Deborah Steacy, R.D.H., N.H.C
April 9-15th is National Dental Hygienists Week
“Oral Health for Total Health”
There are 500 species of microorganisms in your mouth! Unfortunately many have the capability of entering your bloodstream, therefore increasing your potential for systemic infections. Evaluation of the bacteria below your gumline is best done with a phase contrast microscope. It is quick, easy and non-invasive. No longer do we just use indicators such as bleeding and pocket depths as signs of gum disease. High numbers of spirochetes and white blood cells are closely related to chronic gum disease. The health of your mouth is linked to increased risk of heart attack, stroke, ulcers, diabetes, respiratory disease and cancer.
Optimal Oral Health is essential to overall health and well being.
Usually when we are suffering with an underlying systemic complaint, we experience discomfort at some level. But in the mouth there can be rampant decay or gum disease but no symptoms of pain or sensitivity.
GUM DISEASE IS PREVENTABLE AND TREATABLE
Damaging anaerobic bacteria that breed below the gumline can invade the bloodstream which feed other organs in our body. It is possible to teach clients the correct techniques, recommend the most effective tools and expand oral hygiene care to include a campaign of antibacterial “warfare” that will rid the body of infection.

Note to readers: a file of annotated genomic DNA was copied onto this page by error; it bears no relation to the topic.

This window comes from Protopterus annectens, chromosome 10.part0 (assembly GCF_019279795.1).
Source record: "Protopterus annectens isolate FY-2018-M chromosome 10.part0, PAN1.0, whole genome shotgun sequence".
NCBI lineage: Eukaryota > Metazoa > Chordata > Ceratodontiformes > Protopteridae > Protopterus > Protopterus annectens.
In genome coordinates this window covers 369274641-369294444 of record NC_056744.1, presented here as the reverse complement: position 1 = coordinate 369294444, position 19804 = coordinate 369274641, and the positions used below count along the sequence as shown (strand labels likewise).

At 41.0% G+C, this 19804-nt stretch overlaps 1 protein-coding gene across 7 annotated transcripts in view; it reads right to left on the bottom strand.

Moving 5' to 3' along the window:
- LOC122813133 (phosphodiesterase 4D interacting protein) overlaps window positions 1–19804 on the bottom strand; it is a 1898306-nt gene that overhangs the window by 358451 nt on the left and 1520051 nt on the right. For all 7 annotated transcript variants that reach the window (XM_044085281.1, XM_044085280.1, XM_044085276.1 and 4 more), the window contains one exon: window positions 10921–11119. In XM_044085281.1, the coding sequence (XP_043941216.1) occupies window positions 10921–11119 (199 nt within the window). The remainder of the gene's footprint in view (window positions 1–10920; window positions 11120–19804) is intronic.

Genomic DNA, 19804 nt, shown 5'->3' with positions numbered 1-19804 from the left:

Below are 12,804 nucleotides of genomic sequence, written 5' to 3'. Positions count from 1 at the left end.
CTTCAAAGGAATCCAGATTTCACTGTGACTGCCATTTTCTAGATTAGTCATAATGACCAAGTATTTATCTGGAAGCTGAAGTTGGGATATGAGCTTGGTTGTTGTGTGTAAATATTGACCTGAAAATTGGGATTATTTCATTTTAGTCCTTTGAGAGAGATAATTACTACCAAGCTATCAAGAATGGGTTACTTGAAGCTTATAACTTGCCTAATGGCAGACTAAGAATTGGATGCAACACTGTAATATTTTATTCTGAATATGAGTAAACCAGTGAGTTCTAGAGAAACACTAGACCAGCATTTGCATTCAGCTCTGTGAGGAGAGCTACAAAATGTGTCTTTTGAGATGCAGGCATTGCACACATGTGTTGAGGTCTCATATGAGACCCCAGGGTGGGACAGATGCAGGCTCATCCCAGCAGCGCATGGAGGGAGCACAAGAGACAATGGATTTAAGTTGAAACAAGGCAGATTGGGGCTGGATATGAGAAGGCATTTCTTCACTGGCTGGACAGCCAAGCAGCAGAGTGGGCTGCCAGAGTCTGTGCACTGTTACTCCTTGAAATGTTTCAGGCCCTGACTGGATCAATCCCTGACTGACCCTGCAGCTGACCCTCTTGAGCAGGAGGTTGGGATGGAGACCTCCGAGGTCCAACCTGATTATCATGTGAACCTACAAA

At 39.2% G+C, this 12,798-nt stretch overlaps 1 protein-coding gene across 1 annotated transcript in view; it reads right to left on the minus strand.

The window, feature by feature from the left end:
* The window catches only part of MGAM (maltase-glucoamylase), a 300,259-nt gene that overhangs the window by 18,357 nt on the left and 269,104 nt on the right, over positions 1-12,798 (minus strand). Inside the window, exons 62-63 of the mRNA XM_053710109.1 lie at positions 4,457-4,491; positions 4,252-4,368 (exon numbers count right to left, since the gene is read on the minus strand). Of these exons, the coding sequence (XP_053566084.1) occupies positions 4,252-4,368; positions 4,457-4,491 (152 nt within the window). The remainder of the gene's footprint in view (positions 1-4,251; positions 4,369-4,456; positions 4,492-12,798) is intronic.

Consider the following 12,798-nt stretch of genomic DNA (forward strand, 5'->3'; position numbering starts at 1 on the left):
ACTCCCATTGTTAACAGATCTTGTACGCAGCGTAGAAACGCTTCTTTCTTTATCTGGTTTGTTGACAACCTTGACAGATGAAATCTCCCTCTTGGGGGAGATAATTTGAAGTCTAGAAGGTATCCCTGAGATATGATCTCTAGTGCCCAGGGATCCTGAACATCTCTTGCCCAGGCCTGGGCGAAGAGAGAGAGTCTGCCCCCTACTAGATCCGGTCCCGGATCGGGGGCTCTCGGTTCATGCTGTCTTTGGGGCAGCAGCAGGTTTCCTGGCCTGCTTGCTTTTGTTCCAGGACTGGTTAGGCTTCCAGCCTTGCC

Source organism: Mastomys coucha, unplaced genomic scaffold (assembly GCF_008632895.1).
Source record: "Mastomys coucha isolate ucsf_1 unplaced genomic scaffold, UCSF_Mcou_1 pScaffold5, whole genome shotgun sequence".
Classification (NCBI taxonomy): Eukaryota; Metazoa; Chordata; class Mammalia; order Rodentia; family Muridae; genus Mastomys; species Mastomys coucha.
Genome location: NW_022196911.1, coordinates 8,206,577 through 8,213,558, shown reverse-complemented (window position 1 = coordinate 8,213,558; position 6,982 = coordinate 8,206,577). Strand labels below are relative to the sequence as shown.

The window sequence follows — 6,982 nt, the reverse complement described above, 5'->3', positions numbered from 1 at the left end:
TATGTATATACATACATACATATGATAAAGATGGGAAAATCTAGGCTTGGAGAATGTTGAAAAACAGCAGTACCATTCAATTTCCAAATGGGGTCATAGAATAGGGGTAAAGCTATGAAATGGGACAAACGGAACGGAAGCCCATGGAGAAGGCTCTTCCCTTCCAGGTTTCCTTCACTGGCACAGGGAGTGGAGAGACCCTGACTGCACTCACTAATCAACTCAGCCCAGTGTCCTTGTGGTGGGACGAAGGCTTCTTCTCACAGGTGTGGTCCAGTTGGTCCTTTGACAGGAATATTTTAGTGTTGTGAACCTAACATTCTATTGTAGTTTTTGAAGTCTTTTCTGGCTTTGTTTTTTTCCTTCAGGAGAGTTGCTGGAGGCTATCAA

Disturbing the oral flora below the gumline is imperative to healing the gums and treating gum disease. There are no shortcuts. Pharmaceuticals, popular commercial toothpastes and rinses are not as effective at “healing” the mouth as perhaps more “natural” remedies. If it’s recommended to maintain an oral pH of at least 6.5, preferably around 7, how do chemically laden products affect the saliva? As an alternative, we have available to us many products that may already be in your cupboard.
I will now share with you some treatments and tools that many of my clients have had success with in healing and maintaining optimal oral health.
Oil Pulling – coconut oil close to a pH of 7 if possible
Homemade Toothpaste – we suggest one made of coconut oil, baking soda and essential oil of peppermint. Sometimes bentonite clay or xylitol will be added.
Mouth Rinse – Salt Brine with essential oils
Sinus rinses – sea salt and xylitol
Xylitol Gum and Mints – tree source
Vitamins, Supplements & Probiotics – to support oral health
Tools – natural floss with healing herbs, sonic toothbrush, waterpik, sulcabrush, rubber tip stimulator.
The products and tools recommended would depend on the microscope evaluation and clients needs with emphasis of disturbing the bacteria below the gumline. Of course it goes without saying that nutrition plays an integral part in maintaining a healthy mouth but that is a topic for another article!